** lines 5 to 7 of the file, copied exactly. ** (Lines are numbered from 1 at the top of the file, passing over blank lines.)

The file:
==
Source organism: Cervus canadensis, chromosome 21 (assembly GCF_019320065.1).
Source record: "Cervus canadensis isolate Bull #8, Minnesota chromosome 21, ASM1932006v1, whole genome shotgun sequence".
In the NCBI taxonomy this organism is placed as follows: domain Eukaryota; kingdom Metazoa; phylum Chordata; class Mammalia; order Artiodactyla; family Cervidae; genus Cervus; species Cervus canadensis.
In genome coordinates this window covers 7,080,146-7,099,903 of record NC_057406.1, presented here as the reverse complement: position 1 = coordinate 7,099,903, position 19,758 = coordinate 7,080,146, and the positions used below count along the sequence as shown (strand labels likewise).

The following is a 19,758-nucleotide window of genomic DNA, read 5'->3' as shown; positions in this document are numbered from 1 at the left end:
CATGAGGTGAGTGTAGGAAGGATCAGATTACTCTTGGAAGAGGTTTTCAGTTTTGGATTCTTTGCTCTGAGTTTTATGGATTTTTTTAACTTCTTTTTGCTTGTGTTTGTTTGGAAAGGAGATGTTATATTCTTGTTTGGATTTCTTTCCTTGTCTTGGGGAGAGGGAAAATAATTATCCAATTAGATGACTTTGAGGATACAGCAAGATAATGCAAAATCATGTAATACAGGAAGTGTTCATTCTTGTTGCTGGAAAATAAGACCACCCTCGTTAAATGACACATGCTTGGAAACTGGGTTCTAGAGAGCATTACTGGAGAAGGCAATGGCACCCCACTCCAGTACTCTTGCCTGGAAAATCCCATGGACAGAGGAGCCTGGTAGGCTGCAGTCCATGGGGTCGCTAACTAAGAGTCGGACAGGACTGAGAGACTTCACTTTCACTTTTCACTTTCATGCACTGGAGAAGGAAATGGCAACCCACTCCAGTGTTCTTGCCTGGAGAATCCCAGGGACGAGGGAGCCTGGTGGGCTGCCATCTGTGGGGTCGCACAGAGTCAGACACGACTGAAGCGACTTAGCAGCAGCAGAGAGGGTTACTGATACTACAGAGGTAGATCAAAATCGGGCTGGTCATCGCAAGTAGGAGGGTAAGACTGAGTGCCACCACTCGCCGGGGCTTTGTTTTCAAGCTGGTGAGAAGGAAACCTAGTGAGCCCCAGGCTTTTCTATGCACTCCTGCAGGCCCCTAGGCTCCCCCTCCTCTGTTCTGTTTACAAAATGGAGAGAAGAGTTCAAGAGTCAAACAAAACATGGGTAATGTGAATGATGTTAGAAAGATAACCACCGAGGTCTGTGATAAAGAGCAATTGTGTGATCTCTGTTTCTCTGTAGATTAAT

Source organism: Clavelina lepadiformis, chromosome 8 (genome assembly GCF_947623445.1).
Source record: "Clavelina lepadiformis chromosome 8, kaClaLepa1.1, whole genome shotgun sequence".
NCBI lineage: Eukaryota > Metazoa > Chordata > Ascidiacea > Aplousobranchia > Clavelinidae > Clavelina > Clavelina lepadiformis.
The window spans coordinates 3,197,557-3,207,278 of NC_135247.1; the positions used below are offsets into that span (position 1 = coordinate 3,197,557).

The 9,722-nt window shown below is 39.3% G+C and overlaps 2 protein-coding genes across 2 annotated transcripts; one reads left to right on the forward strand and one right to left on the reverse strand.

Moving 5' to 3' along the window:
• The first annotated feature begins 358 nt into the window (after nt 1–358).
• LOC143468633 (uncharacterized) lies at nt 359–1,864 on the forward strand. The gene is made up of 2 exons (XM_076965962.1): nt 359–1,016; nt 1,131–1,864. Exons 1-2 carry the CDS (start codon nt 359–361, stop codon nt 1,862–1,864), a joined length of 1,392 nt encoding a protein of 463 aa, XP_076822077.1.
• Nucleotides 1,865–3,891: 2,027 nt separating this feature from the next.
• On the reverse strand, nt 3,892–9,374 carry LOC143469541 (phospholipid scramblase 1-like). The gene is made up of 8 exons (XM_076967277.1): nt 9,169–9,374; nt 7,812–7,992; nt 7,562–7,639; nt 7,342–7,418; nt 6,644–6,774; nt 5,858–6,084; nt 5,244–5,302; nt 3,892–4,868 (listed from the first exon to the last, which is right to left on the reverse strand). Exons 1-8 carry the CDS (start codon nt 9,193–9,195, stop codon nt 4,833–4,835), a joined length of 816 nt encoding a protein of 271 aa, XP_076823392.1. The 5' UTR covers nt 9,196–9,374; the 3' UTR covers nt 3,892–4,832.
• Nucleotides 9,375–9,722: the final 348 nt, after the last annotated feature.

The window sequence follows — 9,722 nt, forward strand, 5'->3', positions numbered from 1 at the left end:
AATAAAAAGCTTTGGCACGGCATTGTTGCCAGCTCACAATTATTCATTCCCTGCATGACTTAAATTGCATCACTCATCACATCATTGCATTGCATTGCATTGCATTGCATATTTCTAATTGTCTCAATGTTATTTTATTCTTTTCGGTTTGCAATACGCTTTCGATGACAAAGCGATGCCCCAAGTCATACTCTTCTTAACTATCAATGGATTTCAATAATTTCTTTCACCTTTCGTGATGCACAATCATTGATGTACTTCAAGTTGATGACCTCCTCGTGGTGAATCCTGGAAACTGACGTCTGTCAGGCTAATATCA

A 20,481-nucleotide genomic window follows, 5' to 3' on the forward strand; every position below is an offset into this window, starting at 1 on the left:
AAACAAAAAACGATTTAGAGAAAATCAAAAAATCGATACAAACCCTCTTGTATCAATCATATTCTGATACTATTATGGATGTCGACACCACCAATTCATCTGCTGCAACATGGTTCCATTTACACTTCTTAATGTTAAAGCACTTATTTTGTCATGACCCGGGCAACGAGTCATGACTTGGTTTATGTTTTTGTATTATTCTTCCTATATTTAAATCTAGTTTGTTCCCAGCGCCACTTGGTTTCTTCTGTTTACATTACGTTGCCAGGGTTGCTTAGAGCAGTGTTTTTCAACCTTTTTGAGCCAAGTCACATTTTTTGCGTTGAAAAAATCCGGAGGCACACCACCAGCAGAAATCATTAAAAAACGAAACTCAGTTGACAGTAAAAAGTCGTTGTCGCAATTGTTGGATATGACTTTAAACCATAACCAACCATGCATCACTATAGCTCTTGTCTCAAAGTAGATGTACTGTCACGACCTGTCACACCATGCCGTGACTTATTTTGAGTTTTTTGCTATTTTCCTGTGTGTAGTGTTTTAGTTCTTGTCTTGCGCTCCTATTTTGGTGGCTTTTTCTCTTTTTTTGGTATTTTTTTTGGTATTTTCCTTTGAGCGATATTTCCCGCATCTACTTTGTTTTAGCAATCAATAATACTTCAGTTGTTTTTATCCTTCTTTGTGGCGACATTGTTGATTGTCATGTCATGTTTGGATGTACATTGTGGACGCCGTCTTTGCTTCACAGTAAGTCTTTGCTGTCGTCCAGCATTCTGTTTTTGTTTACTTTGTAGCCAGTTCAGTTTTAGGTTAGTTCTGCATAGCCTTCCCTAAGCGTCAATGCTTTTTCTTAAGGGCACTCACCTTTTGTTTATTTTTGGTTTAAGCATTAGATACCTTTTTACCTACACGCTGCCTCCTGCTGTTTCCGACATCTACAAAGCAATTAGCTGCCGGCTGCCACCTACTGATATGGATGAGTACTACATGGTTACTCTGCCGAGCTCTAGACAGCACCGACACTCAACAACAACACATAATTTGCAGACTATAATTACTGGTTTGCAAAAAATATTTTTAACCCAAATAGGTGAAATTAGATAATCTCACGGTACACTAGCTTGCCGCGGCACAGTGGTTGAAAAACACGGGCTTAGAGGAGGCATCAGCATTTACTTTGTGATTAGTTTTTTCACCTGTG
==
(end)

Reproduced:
The following is a 19,758-nucleotide window of genomic DNA, read 5'->3' as shown; positions in this document are numbered from 1 at the left end:
CATGAGGTGAGTGTAGGAAGGATCAGATTACTCTTGGAAGAGGTTTTCAGTTTTGGATTCTTTGCTCTGAGTTTTATGGATTTTTTTAACTTCTTTTTGCTTGTGTTTGTTTGGAAAGGAGATGTTATATTCTTGTTTGGATTTCTTTCCTTGTCTTGGGGAGAGGGAAAATAATTATCCAATTAGATGACTTTGAGGATACAGCAAGATAATGCAAAATCATGTAATACAGGAAGTGTTCATTCTTGTTGCTGGAAAATAAGACCACCCTCGTTAAATGACACATGCTTGGAAACTGGGTTCTAGAGAGCATTACTGGAGAAGGCAATGGCACCCCACTCCAGTACTCTTGCCTGGAAAATCCCATGGACAGAGGAGCCTGGTAGGCTGCAGTCCATGGGGTCGCTAACTAAGAGTCGGACAGGACTGAGAGACTTCACTTTCACTTTTCACTTTCATGCACTGGAGAAGGAAATGGCAACCCACTCCAGTGTTCTTGCCTGGAGAATCCCAGGGACGAGGGAGCCTGGTGGGCTGCCATCTGTGGGGTCGCACAGAGTCAGACACGACTGAAGCGACTTAGCAGCAGCAGAGAGGGTTACTGATACTACAGAGGTAGATCAAAATCGGGCTGGTCATCGCAAGTAGGAGGGTAAGACTGAGTGCCACCACTCGCCGGGGCTTTGTTTTCAAGCTGGTGAGAAGGAAACCTAGTGAGCCCCAGGCTTTTCTATGCACTCCTGCAGGCCCCTAGGCTCCCCCTCCTCTGTTCTGTTTACAAAATGGAGAGAAGAGTTCAAGAGTCAAACAAAACATGGGTAATGTGAATGATGTTAGAAAGATAACCACCGAGGTCTGTGATAAAGAGCAATTGTGTGATCTCTGTTTCTCTGTAGATTAAT

Source organism: Clavelina lepadiformis, chromosome 8 (genome assembly GCF_947623445.1).